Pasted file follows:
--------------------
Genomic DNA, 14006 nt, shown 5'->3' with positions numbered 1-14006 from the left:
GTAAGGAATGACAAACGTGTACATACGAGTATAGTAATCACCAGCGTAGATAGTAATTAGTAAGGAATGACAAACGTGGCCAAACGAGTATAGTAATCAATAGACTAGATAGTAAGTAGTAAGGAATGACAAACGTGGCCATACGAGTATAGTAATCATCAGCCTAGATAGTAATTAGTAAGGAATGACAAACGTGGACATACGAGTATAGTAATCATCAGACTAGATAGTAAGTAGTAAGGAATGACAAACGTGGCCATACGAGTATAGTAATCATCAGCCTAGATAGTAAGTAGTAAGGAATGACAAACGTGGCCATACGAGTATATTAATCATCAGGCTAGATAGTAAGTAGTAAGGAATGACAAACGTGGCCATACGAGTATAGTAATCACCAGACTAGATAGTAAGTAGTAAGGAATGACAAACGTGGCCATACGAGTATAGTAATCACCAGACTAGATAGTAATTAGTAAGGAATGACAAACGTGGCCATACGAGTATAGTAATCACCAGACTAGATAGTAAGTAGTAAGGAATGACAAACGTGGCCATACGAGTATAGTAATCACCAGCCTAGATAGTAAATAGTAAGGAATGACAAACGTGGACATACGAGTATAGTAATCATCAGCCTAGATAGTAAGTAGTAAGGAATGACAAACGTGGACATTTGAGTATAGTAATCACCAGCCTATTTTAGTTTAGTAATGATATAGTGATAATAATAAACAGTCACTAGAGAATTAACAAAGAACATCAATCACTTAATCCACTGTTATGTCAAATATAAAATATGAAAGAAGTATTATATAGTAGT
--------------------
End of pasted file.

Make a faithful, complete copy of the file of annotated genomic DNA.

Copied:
Genomic DNA, 14006 nt, shown 5'->3' with positions numbered 1-14006 from the left:
GTAAGGAATGACAAACGTGTACATACGAGTATAGTAATCACCAGCGTAGATAGTAATTAGTAAGGAATGACAAACGTGGCCAAACGAGTATAGTAATCAATAGACTAGATAGTAAGTAGTAAGGAATGACAAACGTGGCCATACGAGTATAGTAATCATCAGCCTAGATAGTAATTAGTAAGGAATGACAAACGTGGACATACGAGTATAGTAATCATCAGACTAGATAGTAAGTAGTAAGGAATGACAAACGTGGCCATACGAGTATAGTAATCATCAGCCTAGATAGTAAGTAGTAAGGAATGACAAACGTGGCCATACGAGTATATTAATCATCAGGCTAGATAGTAAGTAGTAAGGAATGACAAACGTGGCCATACGAGTATAGTAATCACCAGACTAGATAGTAAGTAGTAAGGAATGACAAACGTGGCCATACGAGTATAGTAATCACCAGACTAGATAGTAATTAGTAAGGAATGACAAACGTGGCCATACGAGTATAGTAATCACCAGACTAGATAGTAAGTAGTAAGGAATGACAAACGTGGCCATACGAGTATAGTAATCACCAGCCTAGATAGTAAATAGTAAGGAATGACAAACGTGGACATACGAGTATAGTAATCATCAGCCTAGATAGTAAGTAGTAAGGAATGACAAACGTGGACATTTGAGTATAGTAATCACCAGCCTATTTTAGTTTAGTAATGATATAGTGATAATAATAAACAGTCACTAGAGAATTAACAAAGAACATCAATCACTTAATCCACTGTTATGTCAAATATAAAATATGAAAGAAGTATTATATAGTAGT